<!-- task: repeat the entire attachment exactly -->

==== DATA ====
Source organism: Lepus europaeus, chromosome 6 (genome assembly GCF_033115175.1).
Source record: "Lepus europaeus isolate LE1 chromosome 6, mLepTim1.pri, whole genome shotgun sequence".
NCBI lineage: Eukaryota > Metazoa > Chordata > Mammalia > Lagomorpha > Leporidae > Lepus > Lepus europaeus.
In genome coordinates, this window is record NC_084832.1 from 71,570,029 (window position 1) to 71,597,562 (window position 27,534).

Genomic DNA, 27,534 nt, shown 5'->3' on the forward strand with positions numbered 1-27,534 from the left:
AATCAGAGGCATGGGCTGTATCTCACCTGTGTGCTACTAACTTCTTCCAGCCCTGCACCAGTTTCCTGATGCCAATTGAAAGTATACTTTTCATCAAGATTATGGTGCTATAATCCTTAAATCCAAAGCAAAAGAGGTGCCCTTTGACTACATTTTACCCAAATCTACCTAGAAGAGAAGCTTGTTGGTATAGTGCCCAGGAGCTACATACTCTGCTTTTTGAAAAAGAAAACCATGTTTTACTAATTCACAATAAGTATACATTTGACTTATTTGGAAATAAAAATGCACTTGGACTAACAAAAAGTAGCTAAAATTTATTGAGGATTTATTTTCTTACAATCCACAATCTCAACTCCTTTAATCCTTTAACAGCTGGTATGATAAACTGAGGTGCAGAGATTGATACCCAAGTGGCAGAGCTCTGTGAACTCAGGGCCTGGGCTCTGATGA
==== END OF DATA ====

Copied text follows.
Source organism: Lepus europaeus, chromosome 6 (genome assembly GCF_033115175.1).
Source record: "Lepus europaeus isolate LE1 chromosome 6, mLepTim1.pri, whole genome shotgun sequence".
NCBI lineage: Eukaryota > Metazoa > Chordata > Mammalia > Lagomorpha > Leporidae > Lepus > Lepus europaeus.
In genome coordinates, this window is record NC_084832.1 from 71,570,029 (window position 1) to 71,597,562 (window position 27,534).

Genomic DNA, 27,534 nt, shown 5'->3' on the forward strand with positions numbered 1-27,534 from the left:
AATCAGAGGCATGGGCTGTATCTCACCTGTGTGCTACTAACTTCTTCCAGCCCTGCACCAGTTTCCTGATGCCAATTGAAAGTATACTTTTCATCAAGATTATGGTGCTATAATCCTTAAATCCAAAGCAAAAGAGGTGCCCTTTGACTACATTTTACCCAAATCTACCTAGAAGAGAAGCTTGTTGGTATAGTGCCCAGGAGCTACATACTCTGCTTTTTGAAAAAGAAAACCATGTTTTACTAATTCACAATAAGTATACATTTGACTTATTTGGAAATAAAAATGCACTTGGACTAACAAAAAGTAGCTAAAATTTATTGAGGATTTATTTTCTTACAATCCACAATCTCAACTCCTTTAATCCTTTAACAGCTGGTATGATAAACTGAGGTGCAGAGATTGATACCCAAGTGGCAGAGCTCTGTGAACTCAGGGCCTGGGCTCTGATGA